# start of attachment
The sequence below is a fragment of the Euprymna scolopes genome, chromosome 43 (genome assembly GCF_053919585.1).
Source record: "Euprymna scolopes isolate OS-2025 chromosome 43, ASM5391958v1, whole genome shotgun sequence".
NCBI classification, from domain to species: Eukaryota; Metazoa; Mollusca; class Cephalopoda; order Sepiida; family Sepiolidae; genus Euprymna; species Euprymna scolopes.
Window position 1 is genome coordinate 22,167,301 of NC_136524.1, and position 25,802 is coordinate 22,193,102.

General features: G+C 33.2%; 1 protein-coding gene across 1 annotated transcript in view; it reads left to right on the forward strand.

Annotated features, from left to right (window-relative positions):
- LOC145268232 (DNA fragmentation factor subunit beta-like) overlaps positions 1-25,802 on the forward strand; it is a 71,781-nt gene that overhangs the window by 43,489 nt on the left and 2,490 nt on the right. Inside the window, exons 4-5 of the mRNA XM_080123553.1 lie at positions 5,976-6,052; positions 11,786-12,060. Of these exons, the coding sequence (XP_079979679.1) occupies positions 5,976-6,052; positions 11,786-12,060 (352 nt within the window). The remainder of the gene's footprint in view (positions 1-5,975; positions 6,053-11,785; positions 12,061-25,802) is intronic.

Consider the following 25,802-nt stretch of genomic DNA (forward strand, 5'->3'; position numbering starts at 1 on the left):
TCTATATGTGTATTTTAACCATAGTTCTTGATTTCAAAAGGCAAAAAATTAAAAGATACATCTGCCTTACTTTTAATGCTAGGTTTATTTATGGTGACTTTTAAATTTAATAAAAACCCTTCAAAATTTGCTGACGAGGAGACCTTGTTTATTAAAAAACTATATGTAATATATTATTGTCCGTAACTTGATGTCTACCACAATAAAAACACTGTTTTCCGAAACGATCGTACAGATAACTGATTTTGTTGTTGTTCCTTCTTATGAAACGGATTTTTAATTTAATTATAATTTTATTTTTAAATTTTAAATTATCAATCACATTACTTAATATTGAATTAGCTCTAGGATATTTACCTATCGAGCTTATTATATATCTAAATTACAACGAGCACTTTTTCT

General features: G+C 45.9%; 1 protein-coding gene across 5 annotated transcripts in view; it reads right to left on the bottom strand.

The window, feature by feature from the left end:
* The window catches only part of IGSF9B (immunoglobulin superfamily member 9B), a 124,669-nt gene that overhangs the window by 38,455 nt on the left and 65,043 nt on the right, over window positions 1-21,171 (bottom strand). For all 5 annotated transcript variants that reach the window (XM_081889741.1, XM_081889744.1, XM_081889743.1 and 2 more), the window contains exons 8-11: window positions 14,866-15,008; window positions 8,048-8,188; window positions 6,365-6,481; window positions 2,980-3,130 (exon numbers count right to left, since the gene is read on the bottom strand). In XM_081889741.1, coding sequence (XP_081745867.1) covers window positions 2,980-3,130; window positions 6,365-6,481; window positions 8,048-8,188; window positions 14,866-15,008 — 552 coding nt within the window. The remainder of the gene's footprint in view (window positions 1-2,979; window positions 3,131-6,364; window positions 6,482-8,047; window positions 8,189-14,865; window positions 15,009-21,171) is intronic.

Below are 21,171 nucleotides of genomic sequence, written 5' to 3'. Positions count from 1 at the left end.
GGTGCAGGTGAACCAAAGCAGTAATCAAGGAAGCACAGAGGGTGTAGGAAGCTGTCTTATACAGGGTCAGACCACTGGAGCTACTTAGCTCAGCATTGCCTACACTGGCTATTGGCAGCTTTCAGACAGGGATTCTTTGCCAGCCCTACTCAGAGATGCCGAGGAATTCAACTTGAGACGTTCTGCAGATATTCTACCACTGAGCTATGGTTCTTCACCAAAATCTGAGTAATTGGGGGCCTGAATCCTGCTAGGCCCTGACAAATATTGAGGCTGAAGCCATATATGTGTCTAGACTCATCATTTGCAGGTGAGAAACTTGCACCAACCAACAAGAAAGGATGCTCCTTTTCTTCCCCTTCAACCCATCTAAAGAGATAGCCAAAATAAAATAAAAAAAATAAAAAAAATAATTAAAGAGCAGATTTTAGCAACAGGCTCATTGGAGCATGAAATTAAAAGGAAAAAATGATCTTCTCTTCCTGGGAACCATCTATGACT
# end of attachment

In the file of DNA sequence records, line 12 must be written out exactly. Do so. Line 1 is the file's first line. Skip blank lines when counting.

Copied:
* The window catches only part of IGSF9B (immunoglobulin superfamily member 9B), a 124,669-nt gene that overhangs the window by 38,455 nt on the left and 65,043 nt on the right, over window positions 1-21,171 (bottom strand). For all 5 annotated transcript variants that reach the window (XM_081889741.1, XM_081889744.1, XM_081889743.1 and 2 more), the window contains exons 8-11: window positions 14,866-15,008; window positions 8,048-8,188; window positions 6,365-6,481; window positions 2,980-3,130 (exon numbers count right to left, since the gene is read on the bottom strand). In XM_081889741.1, coding sequence (XP_081745867.1) covers window positions 2,980-3,130; window positions 6,365-6,481; window positions 8,048-8,188; window positions 14,866-15,008 — 552 coding nt within the window. The remainder of the gene's footprint in view (window positions 1-2,979; window positions 3,131-6,364; window positions 6,482-8,047; window positions 8,189-14,865; window positions 15,009-21,171) is intronic.